The authorities are summoned, including happened-to-be-in-the-area FBI agent Jane Banner (Olsen) – Banner originally hails from Florida, so the wilds of Wyoming in the depths of winter are not exactly her comfort zone. A medical examination takes place, and many blood-curdling details relating to exactly how one dies of exposure when underdressed in a blizzard are passed on to the audience, but the most significant one is that, although she was attacked, the girl’s cause of death was technically exposure, not actual murder, which means Banner will not be given the full support and resources of the FBI as she works on the case – the local Tribal Police Chief (Graham Greene) is not surprised.

Still, Lambert is willing to pitch in, which is probably just as well, as the answers to the mystery of the girl’s death lie somewhere out in the snowy wilderness. Many grim truths about the inhabitants of Wind River threaten to come to light, provided Lambert and Banner survive to discover them – the land itself here can be as deadly as any criminal…

I really should keep better track of my up-and-coming American writer-directors. All the way through Wind River I found myself thinking that there was something about this film, the strength of the writing and dialogue, the sense of time and place, the elegant unfolding of the plot, which put me rather in mind of Hell or High Water from last year. And, of course, that was another Taylor Sheridan movie – if you want a smart, tough thriller set in the wide-open spaces of the US of Stateside, Sheridan is turning into a very good bet.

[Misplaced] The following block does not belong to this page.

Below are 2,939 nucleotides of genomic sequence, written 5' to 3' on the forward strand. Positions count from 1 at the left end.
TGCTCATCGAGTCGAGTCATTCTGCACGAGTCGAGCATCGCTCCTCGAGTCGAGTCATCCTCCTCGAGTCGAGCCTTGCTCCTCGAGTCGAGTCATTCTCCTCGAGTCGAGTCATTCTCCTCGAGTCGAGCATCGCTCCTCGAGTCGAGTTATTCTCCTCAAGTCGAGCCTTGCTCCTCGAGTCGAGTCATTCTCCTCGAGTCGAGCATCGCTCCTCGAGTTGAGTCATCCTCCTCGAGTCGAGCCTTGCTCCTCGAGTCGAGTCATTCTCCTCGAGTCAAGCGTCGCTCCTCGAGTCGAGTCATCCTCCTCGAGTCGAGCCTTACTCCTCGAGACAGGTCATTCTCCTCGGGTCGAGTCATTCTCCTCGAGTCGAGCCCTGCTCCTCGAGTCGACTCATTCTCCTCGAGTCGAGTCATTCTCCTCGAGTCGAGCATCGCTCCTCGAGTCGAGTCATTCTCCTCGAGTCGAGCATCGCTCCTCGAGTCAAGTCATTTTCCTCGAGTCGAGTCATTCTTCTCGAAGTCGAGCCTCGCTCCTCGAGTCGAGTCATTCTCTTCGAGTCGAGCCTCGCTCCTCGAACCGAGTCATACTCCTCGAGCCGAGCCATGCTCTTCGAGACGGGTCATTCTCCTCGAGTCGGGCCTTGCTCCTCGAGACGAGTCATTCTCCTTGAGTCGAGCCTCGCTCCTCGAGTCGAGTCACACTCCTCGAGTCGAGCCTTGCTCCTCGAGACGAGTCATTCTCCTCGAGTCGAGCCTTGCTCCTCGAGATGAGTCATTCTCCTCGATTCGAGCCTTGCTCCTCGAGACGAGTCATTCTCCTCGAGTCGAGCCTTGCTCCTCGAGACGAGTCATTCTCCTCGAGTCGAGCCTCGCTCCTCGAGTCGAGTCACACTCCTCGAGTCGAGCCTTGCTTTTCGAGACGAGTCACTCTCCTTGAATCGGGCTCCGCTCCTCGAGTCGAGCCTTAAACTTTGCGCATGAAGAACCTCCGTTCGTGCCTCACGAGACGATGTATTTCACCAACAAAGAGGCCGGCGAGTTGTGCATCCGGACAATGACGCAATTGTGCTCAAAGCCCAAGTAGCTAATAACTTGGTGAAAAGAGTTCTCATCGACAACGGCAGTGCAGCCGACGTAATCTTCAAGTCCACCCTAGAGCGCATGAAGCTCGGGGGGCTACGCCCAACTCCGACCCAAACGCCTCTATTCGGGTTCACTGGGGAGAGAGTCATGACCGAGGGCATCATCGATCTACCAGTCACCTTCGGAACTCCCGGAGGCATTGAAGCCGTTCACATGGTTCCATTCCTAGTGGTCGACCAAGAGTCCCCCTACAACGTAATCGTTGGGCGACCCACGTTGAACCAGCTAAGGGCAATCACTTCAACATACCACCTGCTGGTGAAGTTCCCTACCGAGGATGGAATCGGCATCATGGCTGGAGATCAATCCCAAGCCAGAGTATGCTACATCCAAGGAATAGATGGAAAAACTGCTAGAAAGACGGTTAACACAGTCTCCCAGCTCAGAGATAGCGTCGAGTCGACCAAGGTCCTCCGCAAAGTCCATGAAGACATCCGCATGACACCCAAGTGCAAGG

Once again, it’s a little tricky to pin down exactly what kind of movie this is – there are elements of the investigative-procedural, of course (visits to the path lab and so on), but also sections with a strong western vibe to them. Renner spends a fair chunk of the film in a cowboy hat, and while he isn’t strictly speaking a lawman, his character is definitely out for justice in a certain very specific way.

Ordinarily, films which give house room to the notion of (for want of a better expression) frontier justice make me rather uncomfortable, as it strikes me as a very dubious message to putting into a piece of entertainment. Wind River manages to get away with it, much to my surprise, probably because it contextualises the idea so thoroughly and seems to be presenting it fairly dispassionately. It’s inevitably a bleak idea, but then this is a largely bleak film. It is, I would say, normal for films in this kind of setting to engage in a little social commentary on the lot of the inhabitants of reservations, and Wind River is no exception – the icy setting reflects the death of hope which has come to afflict so many of the film’s characters, and emphasises that this is a place profoundly different from America’s urban centres – this is a place from which only the strong can emerge unscathed.

To be honest, the murder-mystery element of Wind River’s plot is not particularly complex or challenging, but then the film is about other things – as mentioned, the loss of hope, and the corrosive effects of grief and guilt. The film needs considerable heft for this to work, and gets it mostly from Jeremy Renner, who gives a really impressive performance, achieving that neat trick of revealing everything about a character who really doesn’t speak much or show real emotion in the usual course of events. Olsen is also very good – one hopes she will break out of the genre ghetto at some point. Then again, this is a film with consistently strong performances from a mainly unknown cast (although Jon Bernthal pops up for a brief cameo at a crucial moment).

On the other hand, the film also contains some well-staged action, and what I took away from it was not really much to do with the characters or plot but a general sense of people struggling to find reasons to live – and, of course, the magnificent landscape of Montana in winter.